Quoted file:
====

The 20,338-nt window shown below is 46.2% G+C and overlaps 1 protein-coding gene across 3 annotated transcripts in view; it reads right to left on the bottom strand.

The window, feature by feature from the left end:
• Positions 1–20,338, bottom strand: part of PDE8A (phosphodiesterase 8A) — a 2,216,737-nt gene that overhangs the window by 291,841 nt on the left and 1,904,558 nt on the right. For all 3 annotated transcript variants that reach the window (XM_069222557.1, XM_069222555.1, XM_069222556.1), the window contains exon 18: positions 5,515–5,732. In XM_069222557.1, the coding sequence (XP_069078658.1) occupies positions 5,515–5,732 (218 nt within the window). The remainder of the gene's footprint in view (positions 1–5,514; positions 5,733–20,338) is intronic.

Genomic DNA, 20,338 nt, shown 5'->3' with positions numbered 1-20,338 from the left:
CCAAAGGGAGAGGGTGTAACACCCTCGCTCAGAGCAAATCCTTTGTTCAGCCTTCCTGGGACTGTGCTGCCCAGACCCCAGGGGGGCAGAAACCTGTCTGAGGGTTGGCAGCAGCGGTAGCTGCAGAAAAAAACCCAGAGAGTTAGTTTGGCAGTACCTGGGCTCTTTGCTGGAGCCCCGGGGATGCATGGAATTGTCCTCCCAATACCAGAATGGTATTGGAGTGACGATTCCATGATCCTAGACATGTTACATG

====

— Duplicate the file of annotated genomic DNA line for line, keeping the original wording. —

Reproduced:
The 20,338-nt window shown below is 46.2% G+C and overlaps 1 protein-coding gene across 3 annotated transcripts in view; it reads right to left on the bottom strand.

The window, feature by feature from the left end:
• Positions 1–20,338, bottom strand: part of PDE8A (phosphodiesterase 8A) — a 2,216,737-nt gene that overhangs the window by 291,841 nt on the left and 1,904,558 nt on the right. For all 3 annotated transcript variants that reach the window (XM_069222557.1, XM_069222555.1, XM_069222556.1), the window contains exon 18: positions 5,515–5,732. In XM_069222557.1, the coding sequence (XP_069078658.1) occupies positions 5,515–5,732 (218 nt within the window). The remainder of the gene's footprint in view (positions 1–5,514; positions 5,733–20,338) is intronic.

Genomic DNA, 20,338 nt, shown 5'->3' with positions numbered 1-20,338 from the left:
CCAAAGGGAGAGGGTGTAACACCCTCGCTCAGAGCAAATCCTTTGTTCAGCCTTCCTGGGACTGTGCTGCCCAGACCCCAGGGGGGCAGAAACCTGTCTGAGGGTTGGCAGCAGCGGTAGCTGCAGAAAAAAACCCAGAGAGTTAGTTTGGCAGTACCTGGGCTCTTTGCTGGAGCCCCGGGGATGCATGGAATTGTCCTCCCAATACCAGAATGGTATTGGAGTGACGATTCCATGATCCTAGACATGTTACATG